Fall 2015 - Prof. Caine was an excellent instructor for the course, well-qualified and dedicated to students' success. The class prepared me well for Exam FM; I passed it over Winter Break after taking 172A in the Fall. An extra two weeks of intense studying derivatives markets material was necessary, since we didn't cover too much of it in class, but the material has since been removed from FM. I would say if you get a B+ to A in the class, two to three weeks of intense practice problems after the final exam should be enough to pass the exam.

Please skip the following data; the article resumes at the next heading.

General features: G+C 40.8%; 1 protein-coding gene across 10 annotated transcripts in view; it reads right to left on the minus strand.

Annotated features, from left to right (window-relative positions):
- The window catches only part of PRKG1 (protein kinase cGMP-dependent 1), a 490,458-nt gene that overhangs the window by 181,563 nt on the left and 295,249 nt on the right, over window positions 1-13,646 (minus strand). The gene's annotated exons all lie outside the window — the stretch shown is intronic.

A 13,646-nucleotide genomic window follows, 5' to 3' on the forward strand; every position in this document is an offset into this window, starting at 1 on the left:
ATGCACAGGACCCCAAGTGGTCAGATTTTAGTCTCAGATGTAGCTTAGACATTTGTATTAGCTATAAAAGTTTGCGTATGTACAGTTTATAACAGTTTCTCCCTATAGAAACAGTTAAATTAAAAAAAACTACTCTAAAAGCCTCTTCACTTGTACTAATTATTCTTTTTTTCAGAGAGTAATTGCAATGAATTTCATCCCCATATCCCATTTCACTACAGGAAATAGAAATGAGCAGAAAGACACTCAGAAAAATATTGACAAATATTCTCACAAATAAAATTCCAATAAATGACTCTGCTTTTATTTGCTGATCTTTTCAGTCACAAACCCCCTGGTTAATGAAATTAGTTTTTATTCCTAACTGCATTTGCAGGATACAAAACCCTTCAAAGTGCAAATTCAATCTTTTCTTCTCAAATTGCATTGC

Let me just start off by saying that I'm not rating Kong based on his overall effectiveness as a college lecturer, but rather based on how effective he is at helping you pass the FM exam. First of all, this guy doesn't lecture; he spends five to ten minutes at most talking about a new topic (five minutes on bonds, five minutes on amortization, and so forth). After his brief talk, he passes out a stack of questions from the FM exams, and solves them one by one, again with very little explanation beyond the basic steps. That was pretty much the structure of the entire class up until the last two weeks, when he spent a lot of time showing us Excel sheets/graphs about call/put options, and interest rate swaps. (However, he still never really talked about what swaps and options are beyond the basic definitions and ideas.) Knowing that, the obvious strategy you should adopt when taking his class is to read about the underlying topics outside of lecture, and use the lecture ONLY for problem solving strategies. Getting back to my first point, if I were to evaluate him as a typical college professor, then he would be average at best, because students clearly have to spend a lot of time in addition to the lectures to get all the concepts. However, let me remind you that any young actuary will say that the rule of thumb is 100 hours of studying per 1 hour of test time (that's 300 hours of studying for the FM). After taking Kong's class, I'm relatively confident that the time I spent on his class throughout the quarter (less than a hundred hours) plus a few extra hours will be thoroughly enough to pass the exam. In fact I know of people who already passed the exam after taking Kong's class, having studied no where near the recommended number of hours. This is because Kong provided so many tricks to help approach all the different kinds of questions, and whether he explains each of his brilliant tricks or not (he doesn't), you will have all the tricks on your notebook at the end of the quarter. That is why in the end, I still must say he is a good professor, because he does what he is suppose to do, which is help students pass the actuary exams. A quick summary of the grading scheme of the actual class: 20% quizzes, participation, attendance, and project (5% each), 30% midterm, 50% final. His tests (10 questions each) are conceptual on par or perhaps easier (but longer) than FM exam questions. He tells students the exact topic(s) each of the questions will be on before the test. His midterm average was 56%, and I dare say the final average was no better (because it was slightly harder). In conclusion, if you want a typical upper division math class, then run far far away with your proofs tucked between your legs. But if you truly are interested in being an actuary, and you want to get a taste of what studying for the SOA exams are like, then there's nothing quite as good as a Kong quarter.